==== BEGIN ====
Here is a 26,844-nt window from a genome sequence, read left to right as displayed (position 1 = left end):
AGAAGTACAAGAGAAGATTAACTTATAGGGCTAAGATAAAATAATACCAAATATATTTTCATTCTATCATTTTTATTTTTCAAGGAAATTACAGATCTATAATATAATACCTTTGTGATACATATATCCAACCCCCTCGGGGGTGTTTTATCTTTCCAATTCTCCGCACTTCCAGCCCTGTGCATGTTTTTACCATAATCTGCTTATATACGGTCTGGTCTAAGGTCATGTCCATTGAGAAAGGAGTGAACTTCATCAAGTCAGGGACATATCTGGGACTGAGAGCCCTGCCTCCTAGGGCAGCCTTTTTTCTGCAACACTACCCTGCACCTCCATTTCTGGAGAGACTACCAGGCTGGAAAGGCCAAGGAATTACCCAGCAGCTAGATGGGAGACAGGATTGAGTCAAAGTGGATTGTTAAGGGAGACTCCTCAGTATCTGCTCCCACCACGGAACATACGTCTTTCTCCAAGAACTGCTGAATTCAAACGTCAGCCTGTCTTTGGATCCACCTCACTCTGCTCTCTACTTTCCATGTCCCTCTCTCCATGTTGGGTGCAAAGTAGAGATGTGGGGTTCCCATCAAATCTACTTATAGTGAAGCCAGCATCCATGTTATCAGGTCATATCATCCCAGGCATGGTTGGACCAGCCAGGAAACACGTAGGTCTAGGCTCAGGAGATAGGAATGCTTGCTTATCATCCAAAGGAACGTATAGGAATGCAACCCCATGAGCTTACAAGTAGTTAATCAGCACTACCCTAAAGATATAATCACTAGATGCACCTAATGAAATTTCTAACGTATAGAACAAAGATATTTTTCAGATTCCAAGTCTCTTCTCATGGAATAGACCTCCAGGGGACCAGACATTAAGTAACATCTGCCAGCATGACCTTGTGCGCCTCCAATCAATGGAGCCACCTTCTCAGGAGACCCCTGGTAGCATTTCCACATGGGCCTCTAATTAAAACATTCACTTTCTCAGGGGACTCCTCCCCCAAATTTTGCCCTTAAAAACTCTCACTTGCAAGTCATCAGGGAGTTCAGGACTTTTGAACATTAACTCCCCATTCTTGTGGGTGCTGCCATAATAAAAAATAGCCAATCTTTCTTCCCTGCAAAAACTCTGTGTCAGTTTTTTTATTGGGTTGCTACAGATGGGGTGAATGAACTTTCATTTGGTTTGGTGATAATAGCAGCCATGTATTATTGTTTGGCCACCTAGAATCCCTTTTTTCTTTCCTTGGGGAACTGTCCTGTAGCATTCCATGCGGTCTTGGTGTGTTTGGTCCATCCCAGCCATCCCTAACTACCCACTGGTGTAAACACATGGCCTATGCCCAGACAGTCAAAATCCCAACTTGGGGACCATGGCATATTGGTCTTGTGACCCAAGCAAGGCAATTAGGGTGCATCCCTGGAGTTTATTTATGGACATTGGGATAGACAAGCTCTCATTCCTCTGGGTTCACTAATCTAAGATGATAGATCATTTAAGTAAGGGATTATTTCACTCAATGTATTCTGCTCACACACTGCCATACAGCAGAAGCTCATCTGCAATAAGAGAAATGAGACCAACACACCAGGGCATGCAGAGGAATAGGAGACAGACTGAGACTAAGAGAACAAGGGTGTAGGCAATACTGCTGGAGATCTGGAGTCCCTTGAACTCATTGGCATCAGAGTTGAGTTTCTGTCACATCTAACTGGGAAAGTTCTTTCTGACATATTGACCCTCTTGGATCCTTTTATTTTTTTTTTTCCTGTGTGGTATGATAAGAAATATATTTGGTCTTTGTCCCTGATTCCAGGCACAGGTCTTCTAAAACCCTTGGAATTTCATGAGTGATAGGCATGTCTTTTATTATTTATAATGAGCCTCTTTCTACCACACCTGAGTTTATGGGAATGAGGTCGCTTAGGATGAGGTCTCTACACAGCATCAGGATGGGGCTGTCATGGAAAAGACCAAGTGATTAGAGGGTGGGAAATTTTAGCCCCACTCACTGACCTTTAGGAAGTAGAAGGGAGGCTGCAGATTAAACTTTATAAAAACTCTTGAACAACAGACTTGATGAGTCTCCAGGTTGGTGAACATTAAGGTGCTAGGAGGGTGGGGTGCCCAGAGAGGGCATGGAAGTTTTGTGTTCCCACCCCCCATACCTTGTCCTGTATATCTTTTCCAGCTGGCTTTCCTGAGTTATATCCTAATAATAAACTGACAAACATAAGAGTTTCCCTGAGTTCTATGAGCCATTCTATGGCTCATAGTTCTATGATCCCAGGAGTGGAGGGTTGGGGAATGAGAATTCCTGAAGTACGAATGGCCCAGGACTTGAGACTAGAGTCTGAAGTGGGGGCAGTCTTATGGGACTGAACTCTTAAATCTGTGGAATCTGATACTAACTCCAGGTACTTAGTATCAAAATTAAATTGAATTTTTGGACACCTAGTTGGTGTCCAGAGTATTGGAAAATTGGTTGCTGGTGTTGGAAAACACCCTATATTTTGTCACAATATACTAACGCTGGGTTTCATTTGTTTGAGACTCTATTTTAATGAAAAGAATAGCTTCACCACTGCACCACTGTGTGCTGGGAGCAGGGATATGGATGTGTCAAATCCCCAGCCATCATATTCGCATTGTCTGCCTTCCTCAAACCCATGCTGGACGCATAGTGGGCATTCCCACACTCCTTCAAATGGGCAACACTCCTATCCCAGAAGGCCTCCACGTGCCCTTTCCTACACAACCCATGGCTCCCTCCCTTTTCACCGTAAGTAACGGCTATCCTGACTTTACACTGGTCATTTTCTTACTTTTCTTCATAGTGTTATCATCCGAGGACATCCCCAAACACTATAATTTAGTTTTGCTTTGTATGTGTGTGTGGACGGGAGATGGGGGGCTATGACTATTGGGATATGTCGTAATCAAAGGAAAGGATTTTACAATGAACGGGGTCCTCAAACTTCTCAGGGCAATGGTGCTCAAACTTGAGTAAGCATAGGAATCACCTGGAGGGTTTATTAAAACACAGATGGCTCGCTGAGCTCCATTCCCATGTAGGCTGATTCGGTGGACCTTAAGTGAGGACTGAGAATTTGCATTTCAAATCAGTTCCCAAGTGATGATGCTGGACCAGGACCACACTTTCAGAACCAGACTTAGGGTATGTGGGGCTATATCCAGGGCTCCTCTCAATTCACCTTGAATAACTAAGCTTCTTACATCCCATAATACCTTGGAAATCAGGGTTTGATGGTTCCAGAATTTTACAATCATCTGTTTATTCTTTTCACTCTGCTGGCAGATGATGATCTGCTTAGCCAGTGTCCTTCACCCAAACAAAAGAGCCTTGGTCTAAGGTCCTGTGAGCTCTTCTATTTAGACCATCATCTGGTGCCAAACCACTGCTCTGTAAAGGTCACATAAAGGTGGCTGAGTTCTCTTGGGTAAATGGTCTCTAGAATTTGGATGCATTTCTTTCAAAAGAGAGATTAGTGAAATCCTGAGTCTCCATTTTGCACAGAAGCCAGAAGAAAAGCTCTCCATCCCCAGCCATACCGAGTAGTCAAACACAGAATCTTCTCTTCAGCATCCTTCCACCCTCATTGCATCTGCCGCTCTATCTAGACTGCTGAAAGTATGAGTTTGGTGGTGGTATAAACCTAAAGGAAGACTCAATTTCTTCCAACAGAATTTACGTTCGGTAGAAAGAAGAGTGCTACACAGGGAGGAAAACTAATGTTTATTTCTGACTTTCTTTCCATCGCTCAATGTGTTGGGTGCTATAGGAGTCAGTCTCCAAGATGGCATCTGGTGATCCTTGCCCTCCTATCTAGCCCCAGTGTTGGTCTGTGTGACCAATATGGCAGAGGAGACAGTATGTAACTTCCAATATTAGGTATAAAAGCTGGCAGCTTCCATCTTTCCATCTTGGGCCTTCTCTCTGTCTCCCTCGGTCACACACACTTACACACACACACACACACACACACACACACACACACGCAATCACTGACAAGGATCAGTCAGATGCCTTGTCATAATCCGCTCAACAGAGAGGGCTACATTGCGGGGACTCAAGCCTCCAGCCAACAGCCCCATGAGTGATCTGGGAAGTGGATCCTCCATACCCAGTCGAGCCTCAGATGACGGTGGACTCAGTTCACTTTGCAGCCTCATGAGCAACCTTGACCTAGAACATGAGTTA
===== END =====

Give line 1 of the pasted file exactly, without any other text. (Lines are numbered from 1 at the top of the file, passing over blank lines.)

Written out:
Here is a 26,844-nt window from a genome sequence, read left to right as displayed (position 1 = left end):